Shiny Database App (CRUD)

In this post, we write a shiny database app that lets you display and modify data that is stored in a database table.

Shiny and Databases

Everybody loves Shiny, and rightly so. It lets you publish reproducible research, brings R applications to non-R users, and can even serve as a general purpose GUI for R code.

However, sometimes I’m surprised how difficult some basic tasks are. For example, creating a basic shiny database app that provides a CRUD screen (CRUD stands for Create, Read, Update and Delete), is often one of the first examples in web frameworks.

To be fair, working with databases is not what most R-people do, and writing business applications is not what Shiny has been built for either. However, multiple of my customers do exactly that: They have a database (mysql, MongoDB, or other), store data in it, and write lots of financial models in R. They use Shiny to build interactive dashboards and to verify the P&L during the trading day. Some of them have only R know-how, so it’s natural for them to ask to leverage that know-how by writing Shiny apps that let them maintain their data directly from their browser.

This post shows you step by step how to build a Shiny app that lets you create, update and delete data in a table.

You can see the app in action here: http://ipub.com/apps/shiny_crud01/. It’s also easy enough to deploy it locally in RStudio: simply source the source-code file from this gist.

Prerequisites

Basic understanding of Shiny and reactivity is certainly helpful to read this article. If you want to build this app yourself and play with it, all you need is RStudio and a recent version of R. You won’t need MySQL or MongoDB or any other database, because we abstracted that part away. In fact, our Shiny database app will work with an in-memory database, aka data.frame 😉

Shiny UI

Let’s start our Shiny database app with the UI, as this is very simple and straight forward: In the top part of our browser window, we want to display a DataTable reflecting the database table. Below it, we show a group of inputs (one for each column), that lets us create new records, or modify existing records. Finally, a few action buttons complement our CRUD screen:

The Submit button saves a new or updated record. The New button will fill the inputs with their default values. It can be used to add a new record after having clicked through existing records in the table.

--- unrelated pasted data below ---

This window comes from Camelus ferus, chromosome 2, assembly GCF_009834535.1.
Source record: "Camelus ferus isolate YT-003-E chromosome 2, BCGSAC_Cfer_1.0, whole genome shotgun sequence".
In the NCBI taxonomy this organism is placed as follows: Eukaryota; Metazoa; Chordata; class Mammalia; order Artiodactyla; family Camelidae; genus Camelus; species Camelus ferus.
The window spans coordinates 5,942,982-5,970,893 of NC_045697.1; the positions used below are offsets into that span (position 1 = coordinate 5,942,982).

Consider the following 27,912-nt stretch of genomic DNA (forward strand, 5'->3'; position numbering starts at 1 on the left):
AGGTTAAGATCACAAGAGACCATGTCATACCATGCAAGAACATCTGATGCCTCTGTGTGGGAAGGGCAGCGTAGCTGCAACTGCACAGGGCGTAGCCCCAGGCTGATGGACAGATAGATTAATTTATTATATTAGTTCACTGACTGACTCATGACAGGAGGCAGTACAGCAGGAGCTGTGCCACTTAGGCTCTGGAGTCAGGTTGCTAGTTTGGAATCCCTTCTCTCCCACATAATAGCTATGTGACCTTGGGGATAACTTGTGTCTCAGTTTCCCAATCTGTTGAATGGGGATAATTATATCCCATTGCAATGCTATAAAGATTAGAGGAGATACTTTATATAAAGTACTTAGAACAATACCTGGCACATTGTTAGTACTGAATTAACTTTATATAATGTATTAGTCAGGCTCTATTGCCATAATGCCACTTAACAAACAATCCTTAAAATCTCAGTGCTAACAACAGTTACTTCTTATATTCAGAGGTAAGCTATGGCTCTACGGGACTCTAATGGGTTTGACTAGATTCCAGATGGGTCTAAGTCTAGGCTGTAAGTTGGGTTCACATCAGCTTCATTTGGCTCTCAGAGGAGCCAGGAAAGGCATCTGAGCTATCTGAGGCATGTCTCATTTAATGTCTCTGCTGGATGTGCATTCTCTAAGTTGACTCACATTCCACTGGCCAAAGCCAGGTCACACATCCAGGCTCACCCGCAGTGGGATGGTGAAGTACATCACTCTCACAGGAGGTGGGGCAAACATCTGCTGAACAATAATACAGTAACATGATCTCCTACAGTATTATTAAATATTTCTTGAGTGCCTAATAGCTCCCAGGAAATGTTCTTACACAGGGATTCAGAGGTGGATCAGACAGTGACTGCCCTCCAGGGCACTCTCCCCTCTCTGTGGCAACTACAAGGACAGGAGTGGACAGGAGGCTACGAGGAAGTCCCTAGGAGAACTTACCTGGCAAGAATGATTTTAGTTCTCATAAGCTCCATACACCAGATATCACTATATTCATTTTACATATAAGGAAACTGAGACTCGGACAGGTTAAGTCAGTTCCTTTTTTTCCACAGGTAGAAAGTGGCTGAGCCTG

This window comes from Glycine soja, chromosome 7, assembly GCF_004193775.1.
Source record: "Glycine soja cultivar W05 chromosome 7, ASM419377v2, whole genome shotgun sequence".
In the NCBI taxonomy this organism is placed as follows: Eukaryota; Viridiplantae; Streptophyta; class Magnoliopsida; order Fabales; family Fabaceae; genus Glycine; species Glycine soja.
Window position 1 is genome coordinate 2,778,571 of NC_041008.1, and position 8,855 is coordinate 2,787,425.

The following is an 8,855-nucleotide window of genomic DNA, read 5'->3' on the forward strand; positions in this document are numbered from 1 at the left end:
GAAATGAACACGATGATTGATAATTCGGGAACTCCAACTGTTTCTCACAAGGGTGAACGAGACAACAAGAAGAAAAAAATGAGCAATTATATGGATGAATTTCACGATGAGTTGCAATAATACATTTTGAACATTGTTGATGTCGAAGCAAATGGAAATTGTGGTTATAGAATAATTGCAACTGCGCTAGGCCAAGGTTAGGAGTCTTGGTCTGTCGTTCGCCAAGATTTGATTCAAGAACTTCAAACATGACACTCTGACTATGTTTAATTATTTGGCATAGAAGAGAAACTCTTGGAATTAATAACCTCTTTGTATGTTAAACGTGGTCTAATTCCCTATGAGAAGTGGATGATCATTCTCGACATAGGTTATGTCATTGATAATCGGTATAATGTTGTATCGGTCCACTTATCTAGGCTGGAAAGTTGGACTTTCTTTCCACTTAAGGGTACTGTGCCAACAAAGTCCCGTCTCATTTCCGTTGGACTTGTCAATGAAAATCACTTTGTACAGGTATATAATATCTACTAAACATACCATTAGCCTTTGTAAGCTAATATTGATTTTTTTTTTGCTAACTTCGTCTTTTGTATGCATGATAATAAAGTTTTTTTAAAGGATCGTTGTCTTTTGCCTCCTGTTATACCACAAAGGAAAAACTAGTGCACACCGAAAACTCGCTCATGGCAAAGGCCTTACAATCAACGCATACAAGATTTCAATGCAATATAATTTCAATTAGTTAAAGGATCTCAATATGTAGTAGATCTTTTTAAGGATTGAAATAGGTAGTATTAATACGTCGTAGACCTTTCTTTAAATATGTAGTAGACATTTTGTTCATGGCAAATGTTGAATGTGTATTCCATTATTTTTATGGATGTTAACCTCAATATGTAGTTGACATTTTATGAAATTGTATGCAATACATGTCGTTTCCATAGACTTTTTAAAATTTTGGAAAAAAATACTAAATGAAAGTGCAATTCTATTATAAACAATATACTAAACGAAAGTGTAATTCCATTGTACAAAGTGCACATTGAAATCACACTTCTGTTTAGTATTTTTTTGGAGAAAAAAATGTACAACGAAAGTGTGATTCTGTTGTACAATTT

Shiny Server

The server part of our Shiny database app is almost equally simple: We define reactive events for

  • the inputs, as a group
  • the action buttons
  • the DataTable row selection

Finally, we render the table.

The priority on lines 16 and 27 need to be set in order to make sure that the data is updated first, and only then the table is refreshed.

Helpers

If you read the above code, you’ll find a few methods that do … stuff. As this “stuff” is done in more than one location, we factor it out into helper methods.

This method casts from the inputs to a one-row data.frame. We use it, for instance, when the user creates a new record by typing in values into the inputs, and then clicks “Submit”:

This creates an empty record, to be used e.g. to fill the inputs with the default values when the user clicks the “New” button:

And this method takes the data as selected in the DataTable, and updates the inputs with the respective values:

This function finds the next ID of a new record. In mysql, this could be done by an incremental index, automatically. And then this method could be used to fetch the last insert ID. But here, we manage the ID ourselves:

CRUD Methods

The methods that mimic the actual CRUD functionality in our Shiny database app are then straight forward.

Create

Read

Update

Delete

The only thing that might not be straight forward is the GetTableMetadata function. We’ll use it as a starting point for further development, as described below. For now, it’s just a method that defines the names of the columns in our table:

 

Database Binding

In order to hook the Shiny database app with a “true” database, you will need to replace “responses” with your database. The good news: You can take whatever database, driver, and binding framework you want. The bad news: You will have to implement CreateData, ReadData, UpdateData, and DeleteData functions yourself.

Read this RStudio article for more about database binding.

Caveats

The Shiny database app will work in a multi-user environment, yet with limitations. For one thing, no transactions are implemented. As a result, the last person to click submit will simply win, and possibly overwrite another users changes without noticing. In many situations, this is ok, but it certainly is not in a public web-application which is used by thousands of simultaneous users.

Furthermore, reactivity does not work cross-user. If another user changes a record, your DataTable will not automatically update. You will need to hit F5 for that.

Further Developments

Many of the hard-coded mentioning of the fields and labels could be generalised. Ideally, we would like to re-use the code for different tables. This is less difficult than what you might think. You need to generalise the GetTableMetadata function and return information on the field types (Text, Number, Boolean, Choice, etc.), derive the Input type (textInput, sliderInput, etc.), and create this code generically. If there is enough interest, I will build such an app in a future post.

Credits

The featured image is the record label of the Detroit industrial rock n’roll band CRUD, whose members probably know neither R nor Shiny. The converse may not be true, however, even though I have not heard a single song from them. In any case, I hope for them that this free publicity brings them many new fans.

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